I don't disagree, it is always a question of degree. One party sees a 'scam', the other a failure of the first party to do more diligence. Some see separating poorly informed people from their money as a business, other see it as an injustice that needs to be corrected.

The scam part is taking out a loan with the intent of not repaying it.

It sounds like companies might get very lonely at Christmas.

If this was in the US then almost certainly yes, if they had 130k cash or someone willing to lend it to them despite their recent default. You can generally "mail the keys to the bank" and have no further liability. In other jurisdictions, you might have to declare bankruptcy if you default on your mortgage.

>You can generally "mail the keys to the bank" and have no further liability.

No. There is Deed in Lieu of Foreclosure, which sounds like what you are talking about, but that is not a unilateral option you exercise by mailing keys...you need the banks permission, which they usually don’t give, especially when the property is underwater.

If people could unilaterally turn in keys and escape the debt you can be sure the banks would have gone under during the Great Recession. As it was the Federal Bailout essentially covered the legal fees for banks to foreclose on these toxic assets and recover what they could.

Still even then (like parents hypothetical) if a bank foreclosed and $300k was owed and they sold the property for $130k the next step was a separate filing for deficiency judgement (the difference or $170k in this case).

>No. There is Deed in Lieu of Foreclosure, which sounds like what you are talking about, but that is not a unilateral option you exercise by mailing keys...you need the banks permission, which they usually don’t give, especially when the property is underwater.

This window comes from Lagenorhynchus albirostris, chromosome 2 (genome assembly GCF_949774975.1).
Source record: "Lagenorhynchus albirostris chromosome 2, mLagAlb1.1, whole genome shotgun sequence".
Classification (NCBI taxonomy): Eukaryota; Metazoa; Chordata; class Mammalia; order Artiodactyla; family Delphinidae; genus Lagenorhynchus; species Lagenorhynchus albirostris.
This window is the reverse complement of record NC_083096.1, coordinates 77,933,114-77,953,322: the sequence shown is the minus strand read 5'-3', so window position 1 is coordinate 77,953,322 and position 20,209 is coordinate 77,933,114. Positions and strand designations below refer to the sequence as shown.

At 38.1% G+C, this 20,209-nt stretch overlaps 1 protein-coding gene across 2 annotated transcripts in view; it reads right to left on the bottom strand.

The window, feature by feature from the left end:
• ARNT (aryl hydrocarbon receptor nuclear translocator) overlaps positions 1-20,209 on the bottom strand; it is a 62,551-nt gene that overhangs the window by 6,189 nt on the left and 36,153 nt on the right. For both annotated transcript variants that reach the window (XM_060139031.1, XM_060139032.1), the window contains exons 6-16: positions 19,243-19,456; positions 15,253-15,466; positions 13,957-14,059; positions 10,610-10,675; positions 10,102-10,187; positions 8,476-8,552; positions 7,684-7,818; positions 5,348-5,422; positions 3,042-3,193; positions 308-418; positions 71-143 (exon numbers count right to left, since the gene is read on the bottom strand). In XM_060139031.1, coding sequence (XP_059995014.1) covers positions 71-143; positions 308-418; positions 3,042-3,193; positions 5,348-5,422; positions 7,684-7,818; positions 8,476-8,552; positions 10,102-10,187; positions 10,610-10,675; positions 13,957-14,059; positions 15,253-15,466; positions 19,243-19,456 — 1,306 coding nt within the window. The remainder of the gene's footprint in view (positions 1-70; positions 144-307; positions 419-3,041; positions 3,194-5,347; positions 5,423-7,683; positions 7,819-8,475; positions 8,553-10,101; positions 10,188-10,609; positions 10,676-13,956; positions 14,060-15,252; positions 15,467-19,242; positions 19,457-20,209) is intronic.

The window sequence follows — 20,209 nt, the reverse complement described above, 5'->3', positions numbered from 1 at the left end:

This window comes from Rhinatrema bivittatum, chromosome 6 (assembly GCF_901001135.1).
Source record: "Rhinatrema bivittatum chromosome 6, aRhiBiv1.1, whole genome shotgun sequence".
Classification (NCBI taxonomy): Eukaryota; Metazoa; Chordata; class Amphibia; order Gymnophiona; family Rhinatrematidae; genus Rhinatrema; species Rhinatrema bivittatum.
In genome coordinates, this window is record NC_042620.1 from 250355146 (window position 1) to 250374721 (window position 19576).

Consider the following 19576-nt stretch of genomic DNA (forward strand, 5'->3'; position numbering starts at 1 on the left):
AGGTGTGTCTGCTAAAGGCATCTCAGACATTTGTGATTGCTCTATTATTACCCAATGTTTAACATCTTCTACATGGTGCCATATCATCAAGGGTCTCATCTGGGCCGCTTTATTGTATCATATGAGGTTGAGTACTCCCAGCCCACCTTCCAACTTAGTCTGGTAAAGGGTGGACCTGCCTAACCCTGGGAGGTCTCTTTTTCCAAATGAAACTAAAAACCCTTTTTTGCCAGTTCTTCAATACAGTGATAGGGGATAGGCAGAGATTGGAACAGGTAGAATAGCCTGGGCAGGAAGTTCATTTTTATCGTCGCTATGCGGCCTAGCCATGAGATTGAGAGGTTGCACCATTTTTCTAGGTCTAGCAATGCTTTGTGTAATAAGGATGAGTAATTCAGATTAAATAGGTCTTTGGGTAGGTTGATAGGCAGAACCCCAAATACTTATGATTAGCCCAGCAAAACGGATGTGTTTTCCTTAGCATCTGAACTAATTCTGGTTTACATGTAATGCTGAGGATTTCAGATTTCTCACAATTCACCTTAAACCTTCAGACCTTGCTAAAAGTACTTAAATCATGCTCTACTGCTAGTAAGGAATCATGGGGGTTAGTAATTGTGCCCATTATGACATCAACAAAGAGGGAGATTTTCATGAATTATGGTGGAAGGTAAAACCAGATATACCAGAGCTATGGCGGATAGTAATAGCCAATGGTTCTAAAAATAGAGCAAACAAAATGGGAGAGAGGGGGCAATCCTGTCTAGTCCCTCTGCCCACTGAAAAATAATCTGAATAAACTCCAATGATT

Like many other things, it depends on the state.

In Washington, for example, the lender can use a simplified process (that gets used over 99% of the time) for a foreclosure that makes it non-recourse.

The other option is to go to court, something that banks will only bother doing if they are fairly certain you have especially large assets that they can seize to make it worthwhile.

>In Washington, for example, the lender can use a simplified process (that gets used over 99% of the time) for a foreclosure that makes it non-recourse.

Yes it’s the difference between judicial and nonjudicial foreclosure.

But reworded: In Washington 100% of Banks can go for deficiency judgements after judicial foreclosure, but the banks have so much data they make the strategic choice of waiving that right in 99% of cases by going the nonjudicial route and foregoing the potential of the deficiency judgement. Further, in 1% of cases the bank has data that suggests the borrower has assets, income or even potential future income/assets that make the added time/cost of judicial foreclosure worthwhile.

In general it makes sense a defiency judgement isn’t worth the paper it’s written on...or he borrower wouldn’t have been foreclosed but in that 1% of (Washington cases) banks see people with income/assets who can pay trying to get out from an underwater property.

I am not a lawyer. I was going to reply to rhizome (sibling post of yours) saying this really differs from jurisdiction to jurisdiction, but in my understanding, in most US jurisdictions the lender has no recourse (either none at all, legally speaking, or tends to get nowhere in practice). Is my understanding really untrue and the banks can go after your other assets in all US states?